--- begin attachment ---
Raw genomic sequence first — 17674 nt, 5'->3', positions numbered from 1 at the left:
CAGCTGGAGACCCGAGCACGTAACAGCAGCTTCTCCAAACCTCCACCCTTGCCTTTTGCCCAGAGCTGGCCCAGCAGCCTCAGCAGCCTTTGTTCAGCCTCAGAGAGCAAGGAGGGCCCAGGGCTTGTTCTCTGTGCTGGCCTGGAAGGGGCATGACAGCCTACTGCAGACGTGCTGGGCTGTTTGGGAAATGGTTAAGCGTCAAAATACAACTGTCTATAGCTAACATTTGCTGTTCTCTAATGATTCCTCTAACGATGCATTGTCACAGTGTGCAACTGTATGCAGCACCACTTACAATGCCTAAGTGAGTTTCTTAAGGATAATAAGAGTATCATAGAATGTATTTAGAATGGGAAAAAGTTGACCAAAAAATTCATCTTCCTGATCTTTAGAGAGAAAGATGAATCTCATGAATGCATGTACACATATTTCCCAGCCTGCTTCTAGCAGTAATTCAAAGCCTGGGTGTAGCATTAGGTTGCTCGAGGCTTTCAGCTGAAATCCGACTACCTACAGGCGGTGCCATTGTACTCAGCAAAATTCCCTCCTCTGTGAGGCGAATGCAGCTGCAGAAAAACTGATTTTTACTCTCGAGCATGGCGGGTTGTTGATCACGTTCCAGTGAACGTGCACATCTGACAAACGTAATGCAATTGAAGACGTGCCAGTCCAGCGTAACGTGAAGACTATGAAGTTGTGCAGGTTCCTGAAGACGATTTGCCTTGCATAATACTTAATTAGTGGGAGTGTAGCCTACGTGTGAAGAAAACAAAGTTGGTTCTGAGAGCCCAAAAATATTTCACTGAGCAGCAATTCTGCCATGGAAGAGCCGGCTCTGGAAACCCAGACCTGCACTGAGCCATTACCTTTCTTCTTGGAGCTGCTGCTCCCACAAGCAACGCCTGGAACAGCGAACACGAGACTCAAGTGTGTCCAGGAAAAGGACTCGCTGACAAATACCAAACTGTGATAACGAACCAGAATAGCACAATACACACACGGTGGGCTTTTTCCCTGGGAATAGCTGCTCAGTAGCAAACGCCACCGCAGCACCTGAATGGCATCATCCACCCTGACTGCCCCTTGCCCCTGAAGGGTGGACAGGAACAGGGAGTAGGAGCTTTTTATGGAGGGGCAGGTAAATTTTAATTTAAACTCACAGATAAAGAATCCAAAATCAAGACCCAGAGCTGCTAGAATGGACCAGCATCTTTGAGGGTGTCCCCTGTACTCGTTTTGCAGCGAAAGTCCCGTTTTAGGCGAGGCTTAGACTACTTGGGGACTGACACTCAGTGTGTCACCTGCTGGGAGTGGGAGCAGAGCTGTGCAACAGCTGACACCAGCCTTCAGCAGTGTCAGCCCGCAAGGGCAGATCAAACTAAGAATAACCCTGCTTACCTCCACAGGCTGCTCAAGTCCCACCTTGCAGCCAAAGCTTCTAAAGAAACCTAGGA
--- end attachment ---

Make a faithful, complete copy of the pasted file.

Raw genomic sequence first — 17674 nt, 5'->3', positions numbered from 1 at the left:
CAGCTGGAGACCCGAGCACGTAACAGCAGCTTCTCCAAACCTCCACCCTTGCCTTTTGCCCAGAGCTGGCCCAGCAGCCTCAGCAGCCTTTGTTCAGCCTCAGAGAGCAAGGAGGGCCCAGGGCTTGTTCTCTGTGCTGGCCTGGAAGGGGCATGACAGCCTACTGCAGACGTGCTGGGCTGTTTGGGAAATGGTTAAGCGTCAAAATACAACTGTCTATAGCTAACATTTGCTGTTCTCTAATGATTCCTCTAACGATGCATTGTCACAGTGTGCAACTGTATGCAGCACCACTTACAATGCCTAAGTGAGTTTCTTAAGGATAATAAGAGTATCATAGAATGTATTTAGAATGGGAAAAAGTTGACCAAAAAATTCATCTTCCTGATCTTTAGAGAGAAAGATGAATCTCATGAATGCATGTACACATATTTCCCAGCCTGCTTCTAGCAGTAATTCAAAGCCTGGGTGTAGCATTAGGTTGCTCGAGGCTTTCAGCTGAAATCCGACTACCTACAGGCGGTGCCATTGTACTCAGCAAAATTCCCTCCTCTGTGAGGCGAATGCAGCTGCAGAAAAACTGATTTTTACTCTCGAGCATGGCGGGTTGTTGATCACGTTCCAGTGAACGTGCACATCTGACAAACGTAATGCAATTGAAGACGTGCCAGTCCAGCGTAACGTGAAGACTATGAAGTTGTGCAGGTTCCTGAAGACGATTTGCCTTGCATAATACTTAATTAGTGGGAGTGTAGCCTACGTGTGAAGAAAACAAAGTTGGTTCTGAGAGCCCAAAAATATTTCACTGAGCAGCAATTCTGCCATGGAAGAGCCGGCTCTGGAAACCCAGACCTGCACTGAGCCATTACCTTTCTTCTTGGAGCTGCTGCTCCCACAAGCAACGCCTGGAACAGCGAACACGAGACTCAAGTGTGTCCAGGAAAAGGACTCGCTGACAAATACCAAACTGTGATAACGAACCAGAATAGCACAATACACACACGGTGGGCTTTTTCCCTGGGAATAGCTGCTCAGTAGCAAACGCCACCGCAGCACCTGAATGGCATCATCCACCCTGACTGCCCCTTGCCCCTGAAGGGTGGACAGGAACAGGGAGTAGGAGCTTTTTATGGAGGGGCAGGTAAATTTTAATTTAAACTCACAGATAAAGAATCCAAAATCAAGACCCAGAGCTGCTAGAATGGACCAGCATCTTTGAGGGTGTCCCCTGTACTCGTTTTGCAGCGAAAGTCCCGTTTTAGGCGAGGCTTAGACTACTTGGGGACTGACACTCAGTGTGTCACCTGCTGGGAGTGGGAGCAGAGCTGTGCAACAGCTGACACCAGCCTTCAGCAGTGTCAGCCCGCAAGGGCAGATCAAACTAAGAATAACCCTGCTTACCTCCACAGGCTGCTCAAGTCCCACCTTGCAGCCAAAGCTTCTAAAGAAACCTAGGA